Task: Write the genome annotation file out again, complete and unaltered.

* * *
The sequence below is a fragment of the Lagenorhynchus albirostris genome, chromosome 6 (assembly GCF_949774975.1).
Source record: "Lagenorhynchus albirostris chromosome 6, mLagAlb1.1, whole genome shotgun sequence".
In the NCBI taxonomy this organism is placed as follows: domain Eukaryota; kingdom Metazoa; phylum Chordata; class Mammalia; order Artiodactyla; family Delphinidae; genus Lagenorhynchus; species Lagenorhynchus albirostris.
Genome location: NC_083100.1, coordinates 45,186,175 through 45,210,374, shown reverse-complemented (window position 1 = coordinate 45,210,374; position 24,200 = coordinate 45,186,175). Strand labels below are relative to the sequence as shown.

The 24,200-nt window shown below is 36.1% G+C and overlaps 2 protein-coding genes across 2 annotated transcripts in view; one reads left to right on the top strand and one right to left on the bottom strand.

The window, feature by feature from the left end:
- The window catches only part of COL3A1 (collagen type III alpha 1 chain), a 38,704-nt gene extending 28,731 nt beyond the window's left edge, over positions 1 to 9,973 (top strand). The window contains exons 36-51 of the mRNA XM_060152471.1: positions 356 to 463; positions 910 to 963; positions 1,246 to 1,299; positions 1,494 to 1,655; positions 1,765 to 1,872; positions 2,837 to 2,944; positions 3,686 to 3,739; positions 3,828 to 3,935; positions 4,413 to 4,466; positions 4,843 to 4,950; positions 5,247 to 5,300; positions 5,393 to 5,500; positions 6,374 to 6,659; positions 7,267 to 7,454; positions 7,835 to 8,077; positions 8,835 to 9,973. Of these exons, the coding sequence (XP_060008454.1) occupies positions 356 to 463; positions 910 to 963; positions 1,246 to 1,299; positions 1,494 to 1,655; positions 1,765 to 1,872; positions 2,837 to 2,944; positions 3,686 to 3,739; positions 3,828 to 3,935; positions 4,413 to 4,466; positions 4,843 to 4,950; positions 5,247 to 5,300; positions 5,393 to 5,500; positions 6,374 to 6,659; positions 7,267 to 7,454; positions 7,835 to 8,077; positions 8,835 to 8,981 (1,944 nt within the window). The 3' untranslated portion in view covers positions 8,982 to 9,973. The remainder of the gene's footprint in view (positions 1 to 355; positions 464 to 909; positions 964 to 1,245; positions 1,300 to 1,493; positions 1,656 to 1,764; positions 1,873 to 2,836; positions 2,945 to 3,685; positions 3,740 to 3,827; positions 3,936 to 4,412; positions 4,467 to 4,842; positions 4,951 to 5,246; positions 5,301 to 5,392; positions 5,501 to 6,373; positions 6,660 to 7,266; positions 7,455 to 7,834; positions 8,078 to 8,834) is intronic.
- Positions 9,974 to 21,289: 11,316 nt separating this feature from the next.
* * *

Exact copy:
The sequence below is a fragment of the Lagenorhynchus albirostris genome, chromosome 6 (assembly GCF_949774975.1).
Source record: "Lagenorhynchus albirostris chromosome 6, mLagAlb1.1, whole genome shotgun sequence".
In the NCBI taxonomy this organism is placed as follows: domain Eukaryota; kingdom Metazoa; phylum Chordata; class Mammalia; order Artiodactyla; family Delphinidae; genus Lagenorhynchus; species Lagenorhynchus albirostris.
Genome location: NC_083100.1, coordinates 45,186,175 through 45,210,374, shown reverse-complemented (window position 1 = coordinate 45,210,374; position 24,200 = coordinate 45,186,175). Strand labels below are relative to the sequence as shown.

The 24,200-nt window shown below is 36.1% G+C and overlaps 2 protein-coding genes across 2 annotated transcripts in view; one reads left to right on the top strand and one right to left on the bottom strand.

The window, feature by feature from the left end:
- The window catches only part of COL3A1 (collagen type III alpha 1 chain), a 38,704-nt gene extending 28,731 nt beyond the window's left edge, over positions 1 to 9,973 (top strand). The window contains exons 36-51 of the mRNA XM_060152471.1: positions 356 to 463; positions 910 to 963; positions 1,246 to 1,299; positions 1,494 to 1,655; positions 1,765 to 1,872; positions 2,837 to 2,944; positions 3,686 to 3,739; positions 3,828 to 3,935; positions 4,413 to 4,466; positions 4,843 to 4,950; positions 5,247 to 5,300; positions 5,393 to 5,500; positions 6,374 to 6,659; positions 7,267 to 7,454; positions 7,835 to 8,077; positions 8,835 to 9,973. Of these exons, the coding sequence (XP_060008454.1) occupies positions 356 to 463; positions 910 to 963; positions 1,246 to 1,299; positions 1,494 to 1,655; positions 1,765 to 1,872; positions 2,837 to 2,944; positions 3,686 to 3,739; positions 3,828 to 3,935; positions 4,413 to 4,466; positions 4,843 to 4,950; positions 5,247 to 5,300; positions 5,393 to 5,500; positions 6,374 to 6,659; positions 7,267 to 7,454; positions 7,835 to 8,077; positions 8,835 to 8,981 (1,944 nt within the window). The 3' untranslated portion in view covers positions 8,982 to 9,973. The remainder of the gene's footprint in view (positions 1 to 355; positions 464 to 909; positions 964 to 1,245; positions 1,300 to 1,493; positions 1,656 to 1,764; positions 1,873 to 2,836; positions 2,945 to 3,685; positions 3,740 to 3,827; positions 3,936 to 4,412; positions 4,467 to 4,842; positions 4,951 to 5,246; positions 5,301 to 5,392; positions 5,501 to 6,373; positions 6,660 to 7,266; positions 7,455 to 7,834; positions 8,078 to 8,834) is intronic.
- Positions 9,974 to 21,289: 11,316 nt separating this feature from the next.